24 October 2014

Becoming a City Farmer


The huge bottlebrush that not only shades the back verandah but brings beautiful birds and bees to the backyard
It hadn't occurred to me, but it did to my 11 year old niece, that our backyard is like a little farm in the city.

The words "I wish" almost popped out of my mouth when she told me, because to me it's just our backyard. I've seen other backyards and they really are little farms in the city. Ours has a long way to go compared to some, but it feeds us almost all year round and is self-sufficient in it's way with rain barrel water and homemade compost and worm castings along with bokashi and worm teas for fertiliser.

I forget that it's full of vegetable gardens and fruit trees and a real clothesline, a worm bin and a compost heap. That there are seeds germinating in the MOO mini greenhouse. That there are strawberries in guttering along the fence and  herbs in hanging pots on the verandah. That the long side of the house is being converted into a chicken run and there are rain barrels under the downpipes to collect water and a grey water system for watering what's left of the grass using the water from the washing machine. There's a wheelbarrow with a rake and a spade resting against the back wall of the house and bundles of sugar cane mulch waiting to be spread around the garden. There are marigolds and daisies in amongst the vegetables as bug repellent and a bird feeder hanging off the side fence in the hope they'll enjoy the ease of eating there and leave my garden alone (I can only dream).

In our backyard at the moment the last of the winter veggies are waiting to be harvested. There are cauliflowers and cabbages, broccoli and the last of the celery, along with some red onions.
Tiny tomato plant in a supporting frame growing in one of the smaller raised beds

The first round of summer veggies have been planted:
18 tomato bushes (6 x Mortgage Lifter, 12 x Amish Paste)
12 bush beans
6 capsicums
6 eggplants
12 lettuce
4 cucumbers
4 zucchinis
4 Queensland Blue pumpkins
2 sweet potato (this is the first year we've tried to grow sweet potato, can't wait to see how they do in our Melbourne soil and climate)
6 mini cabbage
6 mini cauliflower
Spring onions
Parsley
6 x sweet basil (enough to use fresh and to make pesto, yum!)
12 beetroot

In a couple of weeks I'll be planting out more lettuce, radishes, cabbages, cauliflowers, beetroot, zucchini and cucumbers.

Staggering the plantings helps us cope with the ripe vegetables and ensures we have fresh, ready-to-pick food in the backyard all summer and autumn and well into winter. This year we were still picking tomatoes in July, although that worries me a little. Our winters aren't meant to be so mild that tomatoes will continue to bloom and fruit half-way through winter; a sign of the changing seasons that just confuses gardeners and plants alike.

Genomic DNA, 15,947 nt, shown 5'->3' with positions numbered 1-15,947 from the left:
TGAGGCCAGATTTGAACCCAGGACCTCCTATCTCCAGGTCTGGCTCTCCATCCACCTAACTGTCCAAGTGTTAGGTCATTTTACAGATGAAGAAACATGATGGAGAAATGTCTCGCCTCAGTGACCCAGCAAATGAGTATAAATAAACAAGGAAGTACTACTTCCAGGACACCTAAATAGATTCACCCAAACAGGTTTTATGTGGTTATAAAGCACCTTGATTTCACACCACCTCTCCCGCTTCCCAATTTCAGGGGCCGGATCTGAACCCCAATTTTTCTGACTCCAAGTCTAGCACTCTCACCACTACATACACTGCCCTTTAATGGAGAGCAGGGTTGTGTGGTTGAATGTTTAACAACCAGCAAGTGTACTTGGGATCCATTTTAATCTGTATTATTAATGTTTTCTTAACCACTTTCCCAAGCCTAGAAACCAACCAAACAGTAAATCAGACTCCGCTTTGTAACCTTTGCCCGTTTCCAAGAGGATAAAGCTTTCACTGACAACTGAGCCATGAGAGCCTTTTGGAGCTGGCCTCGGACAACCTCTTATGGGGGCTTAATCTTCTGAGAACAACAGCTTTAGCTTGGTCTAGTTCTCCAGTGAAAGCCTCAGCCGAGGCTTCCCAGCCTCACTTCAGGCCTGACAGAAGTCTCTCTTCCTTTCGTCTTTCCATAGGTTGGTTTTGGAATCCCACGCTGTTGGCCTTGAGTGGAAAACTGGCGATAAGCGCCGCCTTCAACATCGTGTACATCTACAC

Lettuce growing in a raised bed. I've been picking around a dozen leaves a day for our salads and they just keep on growing, love plants that give and then give some more

This year the garden is a little higgeldy-piggeldy with plantings all over the place. I always rotate the beds, never planting the same thing in the bed two years in a row. I also try to leave one bed fallow, or resting, each year. It worked in biblical times and I know many a modern-day farmer who still leaves paddocks fallow as they rotate crops and stock around their properties.

Fallow beds are simply beds (or paddocks on big farms) that have been harvested, ploughed and then left to rest to regain soil fertility. My fallow bed is composted and mulched and then left to enjoy the rest so it can replenish what constant cropping has taken out of it. I have no idea of the science behind it, although I know a certain uncle who would love to tell me about it, but I know I need a rest every now and then so it makes sense that the soil I demand so much of needs a rest too.
Early Marigolds to keep the pests away. They are spread every 2 metres or so throughout the garden. I love them not just for their pest control properties but that gorgeous, vibrant summer orange.

There's still a lot to be done. The compost needs to be turned and the compost that's ready can be dug into the garden. The worm farm needs to be emptied too, it's over-full and I've been finding some escapees as I've been feeding them this week. It also needs to be moved to its summer spot under the verandah so it doesn't get too hot.

Then of course there is the usual weeding, watering, feeding, mowing, pruning and mulching that gets done all the time.

I suppose my garden is a bit like a (very) little farm in the city - there's always something waiting to be done and something waiting to be picked.


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2 comments:

  1. To leave suburbia behind and head to the hills would be my dream but back to reality my backyard sounds like your except I mainly rely on luck not good gardening knowledge} Yes I need to get the old cabbage plants out and whack some spring veggjes in or the season will be over with nothing planted.

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  2. Yes, it's our goal to retire to the country - or at least the very edge of suburbia, but preferably the country, way out in the boondocks. We've finally decided that this isn't our "forever" home. House is too big, too old and will cost too much to renovate to make it sustainable and EF, and we have the absolute bare minimum of yard at the back and front, we're right on the boundary on both sides. We'd like less house, more land so we can become as self-sufficient as possible. And I rely a lot on luck and the blessings of nature with my garden too, I'm still learning as I plant and pick ;)

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